Nowadays, most folks have broadband at up to 30-Mbps, but many will be browsing your store on a much slower connection. Sometimes good bandwidth is clogged with too many users, like at a search conference hotel. Wireless connections are closer to dial up speeds than broadband. Many rural customers settle for satellite or dial up connections.

Increasing the load speed of a page is the easiest way I’ve ever seen to increase conversions.

All things being equal, faster pages out-convert slower pages. If you have a slow-loading store, more folks will bounce or exit from your pages than if it loaded faster.

Make sure the most popular entry pages load lightning fast and move folks to interior pages. Every feature needs to prove itself. Any decrease in load speed must be offset by that feature’s boost in revenue.

Finally, be cutthroat about how skinny and fast your pages are. Your business depends on it.

Opinions expressed in the article are those of the guest author and not necessarily Search Engine Land.

Related Topics: Channel: Retail | Search & Retail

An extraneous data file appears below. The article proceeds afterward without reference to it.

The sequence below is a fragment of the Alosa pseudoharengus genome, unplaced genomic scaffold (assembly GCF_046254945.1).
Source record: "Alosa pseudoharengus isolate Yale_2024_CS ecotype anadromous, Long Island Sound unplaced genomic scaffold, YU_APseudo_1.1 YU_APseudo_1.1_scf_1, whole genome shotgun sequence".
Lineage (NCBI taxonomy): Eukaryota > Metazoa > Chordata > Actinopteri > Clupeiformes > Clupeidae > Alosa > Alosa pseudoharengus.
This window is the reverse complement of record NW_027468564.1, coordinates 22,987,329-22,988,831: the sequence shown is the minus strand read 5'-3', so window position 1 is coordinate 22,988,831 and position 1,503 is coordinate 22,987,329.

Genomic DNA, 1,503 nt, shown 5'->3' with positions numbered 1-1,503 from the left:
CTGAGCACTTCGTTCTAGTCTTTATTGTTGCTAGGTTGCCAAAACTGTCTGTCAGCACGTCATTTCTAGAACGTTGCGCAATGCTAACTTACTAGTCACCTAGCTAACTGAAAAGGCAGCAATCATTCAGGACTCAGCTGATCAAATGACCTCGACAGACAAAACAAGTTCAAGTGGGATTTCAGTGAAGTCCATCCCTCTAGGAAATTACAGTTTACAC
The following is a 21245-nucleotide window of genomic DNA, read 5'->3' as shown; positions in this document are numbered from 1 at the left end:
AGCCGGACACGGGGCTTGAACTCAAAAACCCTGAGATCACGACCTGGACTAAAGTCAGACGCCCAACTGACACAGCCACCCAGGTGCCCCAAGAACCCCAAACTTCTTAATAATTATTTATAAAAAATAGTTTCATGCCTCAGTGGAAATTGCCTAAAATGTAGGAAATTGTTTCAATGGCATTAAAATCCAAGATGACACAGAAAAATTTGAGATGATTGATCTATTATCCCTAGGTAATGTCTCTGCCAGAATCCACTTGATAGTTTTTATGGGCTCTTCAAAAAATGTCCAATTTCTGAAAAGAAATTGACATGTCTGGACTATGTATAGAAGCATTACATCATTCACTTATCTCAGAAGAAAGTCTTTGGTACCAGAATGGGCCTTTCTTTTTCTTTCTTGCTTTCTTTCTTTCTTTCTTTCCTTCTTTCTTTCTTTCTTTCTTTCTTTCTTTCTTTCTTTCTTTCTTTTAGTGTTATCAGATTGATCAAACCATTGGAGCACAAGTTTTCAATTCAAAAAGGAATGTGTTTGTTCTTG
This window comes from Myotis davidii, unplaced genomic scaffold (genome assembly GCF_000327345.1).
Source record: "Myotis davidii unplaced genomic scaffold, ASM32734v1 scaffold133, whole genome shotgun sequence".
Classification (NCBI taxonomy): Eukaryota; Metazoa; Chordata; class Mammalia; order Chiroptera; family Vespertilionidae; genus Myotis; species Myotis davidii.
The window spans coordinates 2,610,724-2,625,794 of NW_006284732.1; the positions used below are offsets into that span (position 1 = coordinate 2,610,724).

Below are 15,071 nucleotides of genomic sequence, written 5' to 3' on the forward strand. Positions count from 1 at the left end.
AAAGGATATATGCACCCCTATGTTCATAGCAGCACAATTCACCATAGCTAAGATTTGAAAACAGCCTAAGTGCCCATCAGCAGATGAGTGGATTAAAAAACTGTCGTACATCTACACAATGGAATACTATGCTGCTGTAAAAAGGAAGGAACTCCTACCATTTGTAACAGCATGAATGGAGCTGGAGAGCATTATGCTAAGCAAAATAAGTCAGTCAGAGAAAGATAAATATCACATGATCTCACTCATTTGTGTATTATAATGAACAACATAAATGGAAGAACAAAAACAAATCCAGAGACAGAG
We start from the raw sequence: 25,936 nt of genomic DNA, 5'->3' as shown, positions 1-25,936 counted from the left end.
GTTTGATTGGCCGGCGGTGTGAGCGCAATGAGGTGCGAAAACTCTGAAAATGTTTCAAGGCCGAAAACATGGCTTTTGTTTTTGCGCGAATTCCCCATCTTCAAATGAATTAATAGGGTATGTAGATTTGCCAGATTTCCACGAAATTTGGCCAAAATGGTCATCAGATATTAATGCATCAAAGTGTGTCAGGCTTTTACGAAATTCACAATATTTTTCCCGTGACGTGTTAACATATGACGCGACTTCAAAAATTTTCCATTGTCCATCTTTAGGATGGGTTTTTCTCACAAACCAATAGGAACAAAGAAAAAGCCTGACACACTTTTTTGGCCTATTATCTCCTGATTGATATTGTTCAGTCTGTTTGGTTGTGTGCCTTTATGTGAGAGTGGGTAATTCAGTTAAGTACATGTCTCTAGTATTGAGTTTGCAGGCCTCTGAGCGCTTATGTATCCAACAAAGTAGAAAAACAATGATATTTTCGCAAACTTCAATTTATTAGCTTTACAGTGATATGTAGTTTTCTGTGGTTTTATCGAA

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About The Author: owns Gun Dog Supply, an online retailer of dog training collars and teaches retailers about conversion optimization and SEO for e-commerce at RobSnell.com. You can follow him on Twitter @RobSnell.

Connect with the author via: Email | Twitter | Google+ | LinkedIn



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  • Rob Snell

    Norman, that’s awesome. Awesome spam, I mean. I’m sure no one around here will pass this on the spam police

  • http://grantcarmichael.blogspot.com/ Grant Carmichael

    Another great article Rob. Lots of handy tips…

    After the above tweaks, better load speeds can be realized by compressing CSS and JavaScript files, breaking the application down into tiers, i.e. web/database or even web/application/database tiers on separate servers.

    Another issue I’ve run into is poorly written SQL queries that raise their ugly head as the traffic increases. Fixing these queries can reduce load/wait time.

    And then its time to scale up with more powerful servers, or scale out with load balancing and clustering.